During my vacation, I had a chance to visit Trifacta, the data-wrangling startup I blogged about last year (link). Wei Zheng, Tye Rattenbury, and Will Davis hosted me, and showed some of the new stuff they are working on. Trifacta is tackling a major Big Data problem, and I remain excited about the direction they are heading.
From the beginning, I am attracted by Trifacta’s user interface. The user in effect assembles the data-cleaning code through visual exploration, and suggestions based on past behavior.
Here are some improvements they have made since I last wrote about the tool:
Handling numeric data - Trifacta now generates some advanced statistics, e.g. percentiles, about the columns in the Visual Profiler whereas in the past, every column is summarized as a histogram. I believe there is also some binning functionality.
Moving beyond Top N - I ranted about Top N thinking in the past (link), and I wasn’t happy that the Trifacta demo seemed to encourage this bad practice. I’m happy that the team heard the complaint and now offer a Random N selection. Eventually, I think Random N should be the default; I don’t know why anyone would want to see Top N.
Interactive workflow - Random N is a big step forward but in the world of data cleaning, it’s not sufficient. The reason is that many data quality problems are rare cases that don’t show up in a random sample. To deal with this, Trifacta has created an interactive workflow. Through the visual exploration paradigm, the software prepares a set of code; when the user applies the code to the entire data, the tool automatically check for further anomalies, and reports those to the user. For instance, there may be a handful of email addresses with unusual structures not found in the random sample, and thus fall outside of any of the data-wrangling rules. These are flagged for further treatment.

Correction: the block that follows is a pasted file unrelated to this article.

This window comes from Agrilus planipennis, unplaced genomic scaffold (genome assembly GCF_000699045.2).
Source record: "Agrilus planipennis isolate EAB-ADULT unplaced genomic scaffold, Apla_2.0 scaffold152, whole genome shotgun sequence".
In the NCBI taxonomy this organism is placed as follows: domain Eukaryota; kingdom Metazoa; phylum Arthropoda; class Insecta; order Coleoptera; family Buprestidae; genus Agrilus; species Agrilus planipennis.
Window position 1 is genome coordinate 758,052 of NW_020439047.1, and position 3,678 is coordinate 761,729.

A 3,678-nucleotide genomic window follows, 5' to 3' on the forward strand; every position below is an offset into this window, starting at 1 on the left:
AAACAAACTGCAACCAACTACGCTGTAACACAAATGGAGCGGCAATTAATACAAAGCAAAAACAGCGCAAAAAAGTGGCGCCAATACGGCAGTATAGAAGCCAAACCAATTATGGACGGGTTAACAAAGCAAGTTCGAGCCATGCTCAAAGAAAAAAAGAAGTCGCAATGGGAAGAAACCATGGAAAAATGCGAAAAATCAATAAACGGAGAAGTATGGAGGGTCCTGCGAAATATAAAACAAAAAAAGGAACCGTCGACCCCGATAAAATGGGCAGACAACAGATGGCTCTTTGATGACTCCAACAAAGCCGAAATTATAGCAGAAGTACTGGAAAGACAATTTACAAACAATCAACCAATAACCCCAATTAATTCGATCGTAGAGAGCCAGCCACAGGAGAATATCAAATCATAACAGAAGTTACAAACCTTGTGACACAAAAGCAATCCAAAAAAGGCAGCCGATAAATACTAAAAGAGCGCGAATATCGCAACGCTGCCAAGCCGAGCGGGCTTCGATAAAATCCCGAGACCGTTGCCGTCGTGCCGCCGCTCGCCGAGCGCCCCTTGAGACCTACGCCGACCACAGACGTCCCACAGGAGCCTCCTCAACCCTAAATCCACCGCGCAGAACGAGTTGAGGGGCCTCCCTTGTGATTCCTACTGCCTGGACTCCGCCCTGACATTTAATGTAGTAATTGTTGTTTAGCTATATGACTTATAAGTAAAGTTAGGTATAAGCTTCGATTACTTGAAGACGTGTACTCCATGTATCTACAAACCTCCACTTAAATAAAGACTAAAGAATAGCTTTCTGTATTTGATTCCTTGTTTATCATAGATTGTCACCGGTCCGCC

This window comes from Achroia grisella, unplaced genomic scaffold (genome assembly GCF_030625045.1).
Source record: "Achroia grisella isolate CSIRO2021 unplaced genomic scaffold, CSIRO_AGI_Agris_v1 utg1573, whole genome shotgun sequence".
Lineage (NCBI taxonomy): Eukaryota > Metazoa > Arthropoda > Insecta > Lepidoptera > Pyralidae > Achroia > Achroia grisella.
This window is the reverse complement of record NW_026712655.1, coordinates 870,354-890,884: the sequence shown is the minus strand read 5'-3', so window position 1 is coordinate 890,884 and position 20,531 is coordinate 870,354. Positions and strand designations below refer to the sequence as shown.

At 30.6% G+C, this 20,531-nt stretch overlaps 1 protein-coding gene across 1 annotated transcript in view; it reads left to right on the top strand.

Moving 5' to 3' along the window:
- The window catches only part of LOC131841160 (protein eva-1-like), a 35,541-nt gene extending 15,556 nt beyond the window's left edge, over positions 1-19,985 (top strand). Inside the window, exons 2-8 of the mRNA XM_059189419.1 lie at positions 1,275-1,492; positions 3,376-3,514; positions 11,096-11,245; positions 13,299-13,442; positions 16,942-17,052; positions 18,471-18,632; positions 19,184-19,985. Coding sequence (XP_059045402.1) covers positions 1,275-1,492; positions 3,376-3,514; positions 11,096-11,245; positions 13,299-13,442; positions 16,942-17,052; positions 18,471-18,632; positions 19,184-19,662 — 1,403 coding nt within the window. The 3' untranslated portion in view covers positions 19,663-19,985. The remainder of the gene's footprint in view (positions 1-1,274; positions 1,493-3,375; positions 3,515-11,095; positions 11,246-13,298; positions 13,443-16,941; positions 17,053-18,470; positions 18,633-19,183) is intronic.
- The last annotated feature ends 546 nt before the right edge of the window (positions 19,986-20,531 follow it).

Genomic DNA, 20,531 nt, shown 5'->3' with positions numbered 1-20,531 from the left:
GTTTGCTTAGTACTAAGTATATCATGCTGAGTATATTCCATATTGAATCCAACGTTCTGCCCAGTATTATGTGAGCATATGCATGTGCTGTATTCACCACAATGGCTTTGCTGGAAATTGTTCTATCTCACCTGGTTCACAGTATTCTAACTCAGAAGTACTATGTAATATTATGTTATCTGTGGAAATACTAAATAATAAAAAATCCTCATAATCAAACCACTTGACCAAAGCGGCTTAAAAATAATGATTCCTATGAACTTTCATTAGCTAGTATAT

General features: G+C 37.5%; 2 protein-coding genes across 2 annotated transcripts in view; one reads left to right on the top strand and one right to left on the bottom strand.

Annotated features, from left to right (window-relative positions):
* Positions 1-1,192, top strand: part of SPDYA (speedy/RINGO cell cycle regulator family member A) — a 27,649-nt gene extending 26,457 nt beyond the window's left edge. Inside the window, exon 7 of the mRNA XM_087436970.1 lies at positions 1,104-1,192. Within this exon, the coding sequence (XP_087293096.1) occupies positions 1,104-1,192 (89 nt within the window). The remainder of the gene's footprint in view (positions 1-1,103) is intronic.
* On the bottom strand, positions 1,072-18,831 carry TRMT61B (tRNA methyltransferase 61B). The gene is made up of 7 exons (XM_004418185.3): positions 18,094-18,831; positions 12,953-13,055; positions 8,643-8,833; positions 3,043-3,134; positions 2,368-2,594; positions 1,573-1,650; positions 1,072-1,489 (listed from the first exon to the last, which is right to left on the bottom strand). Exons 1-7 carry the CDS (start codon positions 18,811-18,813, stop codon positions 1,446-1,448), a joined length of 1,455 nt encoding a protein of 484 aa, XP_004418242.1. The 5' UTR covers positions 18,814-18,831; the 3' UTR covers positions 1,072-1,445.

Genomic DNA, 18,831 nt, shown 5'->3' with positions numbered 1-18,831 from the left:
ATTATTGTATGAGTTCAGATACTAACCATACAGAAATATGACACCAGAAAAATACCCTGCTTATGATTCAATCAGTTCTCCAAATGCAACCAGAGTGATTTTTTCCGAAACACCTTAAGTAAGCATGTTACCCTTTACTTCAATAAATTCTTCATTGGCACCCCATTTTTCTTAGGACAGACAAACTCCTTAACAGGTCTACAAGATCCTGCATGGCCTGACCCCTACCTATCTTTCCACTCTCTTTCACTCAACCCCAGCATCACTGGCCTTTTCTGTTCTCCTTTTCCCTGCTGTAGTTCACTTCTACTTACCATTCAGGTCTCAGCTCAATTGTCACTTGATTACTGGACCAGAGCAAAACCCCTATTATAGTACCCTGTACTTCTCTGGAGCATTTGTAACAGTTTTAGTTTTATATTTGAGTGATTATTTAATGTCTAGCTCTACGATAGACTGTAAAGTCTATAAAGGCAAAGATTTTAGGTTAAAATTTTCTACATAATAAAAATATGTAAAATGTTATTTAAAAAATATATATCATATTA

Column metadata - Another exciting development is the expanded use of metadata associated with columns. Such metadata is a major difference between an Excel spreadsheet and any sophisticated data table. For instance, the user can now associate labels with values within a column.
New file formats - Trifacta handles many new data formats like JSON. It can, for example, accept a JSON file and parse the nested structure into columns. Very nice addition!
I think Trifacta can gain ground by pushing the envelope on two fronts: more and better visual cues to help users diagnose data-quality problems; and more sophisticated recipes for how to handle such problems, informed by a knowledge base of past user behavior.